One of the main limitations to a wider deployment of drones remains flight time, or time in the air (TiTA). The weight of the drone itself along with any special sensors or payload it may be carrying have a major impact on on the time drones can stay in the air, and it’s why we’re always on the lookout for solutions that can increase TiTA.
One solution that caught our eye in terms of increasing TiTA at the Commercial UAV Expo in Las Vegas is from Ainstein Radar Systems. The Kansas-based technology company is focused on the development and manufacture of small radar systems for UAVs, and they recently announced two new products in its Ultra Long Range UAV radar series.
“We have the advantage to be first-to-market,” said Andrew Boushie, VP of Strategy and Partnerships, during an exclusive interview at the Expo. “Our R&D efforts are directed towards three specific technological areas, Radar Altimeters, Detect & Avoid and Drone Detection from the ground. We can outfit a small drone with one detect and avoid sensor and a radar altimeter weighing just over 100 grams (3.5 Oz). For a more comprehensive solution of 360o detect and avoid coverage and one radar altimeter the weight would be in the 225 to 250 grams’ range.”
Recently Ainstein announced the availability of the brand new US-D1, a small but powerful radar altimeter. The US-D1 features a detection range of more than 160 feet and is a must-have for autonomous takeoff and landing in smart city applications, and terrain tracking in Precision Agriculture.
“The lighter the drone, the longer it can stay airborne and work on its mission,” Boushie told Commercial UAV News as he proudly held the small device in his hand. “The new US-D1 is one of the smallest and lightest drone radar altimeters available today on the market, allowing drone technology integrators and service providers to save on-board space and weight for special sensors and actuators, and avoid reducing their flight time by using heavy equipment.”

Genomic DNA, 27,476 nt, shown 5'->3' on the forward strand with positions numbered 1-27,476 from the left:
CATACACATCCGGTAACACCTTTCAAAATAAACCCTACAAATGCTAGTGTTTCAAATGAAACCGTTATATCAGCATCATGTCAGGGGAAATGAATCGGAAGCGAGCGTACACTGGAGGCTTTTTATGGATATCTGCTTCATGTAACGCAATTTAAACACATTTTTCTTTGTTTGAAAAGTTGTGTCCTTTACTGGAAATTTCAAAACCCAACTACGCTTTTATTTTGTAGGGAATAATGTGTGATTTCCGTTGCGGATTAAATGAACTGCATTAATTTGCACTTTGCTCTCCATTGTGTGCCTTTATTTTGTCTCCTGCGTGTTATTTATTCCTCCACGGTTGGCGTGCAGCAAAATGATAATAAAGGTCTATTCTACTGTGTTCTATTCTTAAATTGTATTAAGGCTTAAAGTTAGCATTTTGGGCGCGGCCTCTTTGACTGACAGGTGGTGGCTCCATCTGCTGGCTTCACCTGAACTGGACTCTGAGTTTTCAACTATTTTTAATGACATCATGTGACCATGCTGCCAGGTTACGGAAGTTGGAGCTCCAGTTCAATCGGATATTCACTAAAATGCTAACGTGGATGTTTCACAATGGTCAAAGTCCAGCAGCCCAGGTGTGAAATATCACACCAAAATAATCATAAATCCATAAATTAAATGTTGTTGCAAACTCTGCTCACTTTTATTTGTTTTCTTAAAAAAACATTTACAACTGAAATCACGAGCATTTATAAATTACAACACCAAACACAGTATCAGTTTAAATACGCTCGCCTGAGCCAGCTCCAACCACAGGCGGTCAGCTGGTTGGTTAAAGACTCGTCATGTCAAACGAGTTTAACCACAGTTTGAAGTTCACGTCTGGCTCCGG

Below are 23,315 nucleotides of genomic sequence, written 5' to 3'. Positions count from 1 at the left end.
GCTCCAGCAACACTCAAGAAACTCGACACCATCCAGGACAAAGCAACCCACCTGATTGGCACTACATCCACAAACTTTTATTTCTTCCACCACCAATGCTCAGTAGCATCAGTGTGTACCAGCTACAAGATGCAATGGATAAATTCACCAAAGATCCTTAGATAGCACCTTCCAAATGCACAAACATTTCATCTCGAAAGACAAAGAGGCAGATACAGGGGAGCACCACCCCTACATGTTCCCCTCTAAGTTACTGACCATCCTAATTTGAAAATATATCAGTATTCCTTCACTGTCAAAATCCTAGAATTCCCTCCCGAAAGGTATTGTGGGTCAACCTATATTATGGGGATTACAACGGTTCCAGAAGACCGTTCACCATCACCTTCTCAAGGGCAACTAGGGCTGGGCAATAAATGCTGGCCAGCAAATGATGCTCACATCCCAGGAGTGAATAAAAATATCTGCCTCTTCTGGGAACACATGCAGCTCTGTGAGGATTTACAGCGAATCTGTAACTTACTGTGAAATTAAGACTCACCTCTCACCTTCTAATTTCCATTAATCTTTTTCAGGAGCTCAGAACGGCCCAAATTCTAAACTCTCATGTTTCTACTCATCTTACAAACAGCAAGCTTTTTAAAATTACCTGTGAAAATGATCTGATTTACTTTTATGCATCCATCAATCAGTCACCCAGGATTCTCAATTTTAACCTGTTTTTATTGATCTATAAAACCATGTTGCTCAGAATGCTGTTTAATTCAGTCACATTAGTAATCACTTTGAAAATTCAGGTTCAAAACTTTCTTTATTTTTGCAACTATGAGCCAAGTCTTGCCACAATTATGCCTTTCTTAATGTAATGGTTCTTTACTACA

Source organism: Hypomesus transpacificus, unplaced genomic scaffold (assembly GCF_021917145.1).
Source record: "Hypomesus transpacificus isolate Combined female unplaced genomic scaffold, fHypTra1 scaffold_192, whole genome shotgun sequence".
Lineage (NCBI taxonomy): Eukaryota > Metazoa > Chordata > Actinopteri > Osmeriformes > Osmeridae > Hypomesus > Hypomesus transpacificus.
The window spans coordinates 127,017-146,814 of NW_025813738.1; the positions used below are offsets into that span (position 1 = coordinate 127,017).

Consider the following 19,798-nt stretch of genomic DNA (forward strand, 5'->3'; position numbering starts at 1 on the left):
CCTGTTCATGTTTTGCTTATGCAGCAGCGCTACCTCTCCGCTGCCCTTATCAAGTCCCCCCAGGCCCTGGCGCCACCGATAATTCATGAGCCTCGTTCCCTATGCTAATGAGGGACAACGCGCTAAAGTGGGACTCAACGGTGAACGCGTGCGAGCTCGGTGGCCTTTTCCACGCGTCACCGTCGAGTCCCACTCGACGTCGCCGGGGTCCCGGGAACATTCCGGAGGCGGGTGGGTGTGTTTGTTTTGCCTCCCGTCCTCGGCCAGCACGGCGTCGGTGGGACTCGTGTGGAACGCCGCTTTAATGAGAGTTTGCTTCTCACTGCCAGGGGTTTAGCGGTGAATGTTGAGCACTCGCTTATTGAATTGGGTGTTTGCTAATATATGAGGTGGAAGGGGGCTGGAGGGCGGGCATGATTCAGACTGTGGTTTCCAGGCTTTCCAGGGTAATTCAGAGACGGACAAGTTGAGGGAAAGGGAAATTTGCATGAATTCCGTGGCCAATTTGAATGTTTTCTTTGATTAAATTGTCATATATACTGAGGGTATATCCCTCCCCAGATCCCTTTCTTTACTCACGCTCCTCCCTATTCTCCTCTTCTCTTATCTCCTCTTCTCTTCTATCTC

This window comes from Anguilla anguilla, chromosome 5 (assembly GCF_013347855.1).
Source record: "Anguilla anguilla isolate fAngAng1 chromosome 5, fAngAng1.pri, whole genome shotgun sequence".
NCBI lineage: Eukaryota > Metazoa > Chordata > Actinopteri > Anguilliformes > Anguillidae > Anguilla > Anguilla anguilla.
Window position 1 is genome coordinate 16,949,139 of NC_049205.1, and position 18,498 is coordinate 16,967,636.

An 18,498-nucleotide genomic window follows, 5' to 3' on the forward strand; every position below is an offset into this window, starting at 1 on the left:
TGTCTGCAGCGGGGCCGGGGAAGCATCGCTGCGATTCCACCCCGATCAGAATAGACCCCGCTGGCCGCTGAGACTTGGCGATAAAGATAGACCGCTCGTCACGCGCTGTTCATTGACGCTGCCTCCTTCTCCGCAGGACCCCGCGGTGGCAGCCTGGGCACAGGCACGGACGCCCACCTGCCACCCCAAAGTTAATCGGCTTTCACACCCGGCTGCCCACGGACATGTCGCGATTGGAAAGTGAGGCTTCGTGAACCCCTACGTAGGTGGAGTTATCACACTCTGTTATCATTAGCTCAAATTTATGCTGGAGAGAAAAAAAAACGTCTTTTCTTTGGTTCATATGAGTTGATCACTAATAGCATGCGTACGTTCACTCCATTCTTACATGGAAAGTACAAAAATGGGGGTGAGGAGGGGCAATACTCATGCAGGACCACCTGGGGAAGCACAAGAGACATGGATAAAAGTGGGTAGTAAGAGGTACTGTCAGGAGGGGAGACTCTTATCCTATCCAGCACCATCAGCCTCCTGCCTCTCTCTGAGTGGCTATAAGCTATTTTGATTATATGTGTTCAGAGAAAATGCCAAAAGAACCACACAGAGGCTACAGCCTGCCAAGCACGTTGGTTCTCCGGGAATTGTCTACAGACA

Other technologies used to precisely calculate the altitude of a flying vehicle, such as laser altimeters, are severely constrained by weather considerations, but radar is not.
“More and more UAVs will be used for new applications, and expected to work in extreme operating conditions, including pipeline and tower inspection in conditions of blowing dust or sand,” Boushie continued. “Others might include withstanding salty ocean spray during coastal wildlife monitoring or remaining impervious to applications of pesticide or fungicide in precision agriculture applications. Our products are conceived to operate in these extreme conditions, and more, are been designed to meet IP67 standards for dust and moisture protection.”
Regarding Ainstein’s ground-based solutions, Boushie was very excited to elaborate on his company’s strategy.
“Customizable long-range radar systems are essential to keeping critical infrastructure safe from sky borne threats, which can range from UAVs conducting surveillance of a site to actual attacks on the site,” said Boushie. “Whether accidental or malicious, unauthorized UAVs in proximity to critical infrastructure could have devastating impacts. Ultra long range detection means quicker, more effective responses to threats, as well as enabling safer operations for tasks such as infrastructure inspection, package delivery, disaster response and analytics initiatives. It is a critical component to receiving FAA authorization for such use cases.”
If we add Ainstein’s competence in terms of high-precision altitude, detect-and-avoid capabilities and reduced hardware weight, we come up with a complete package that will not only stay in the air longer but will also help define what it means to integrate manned and unmanned aircraft in controlled airspace.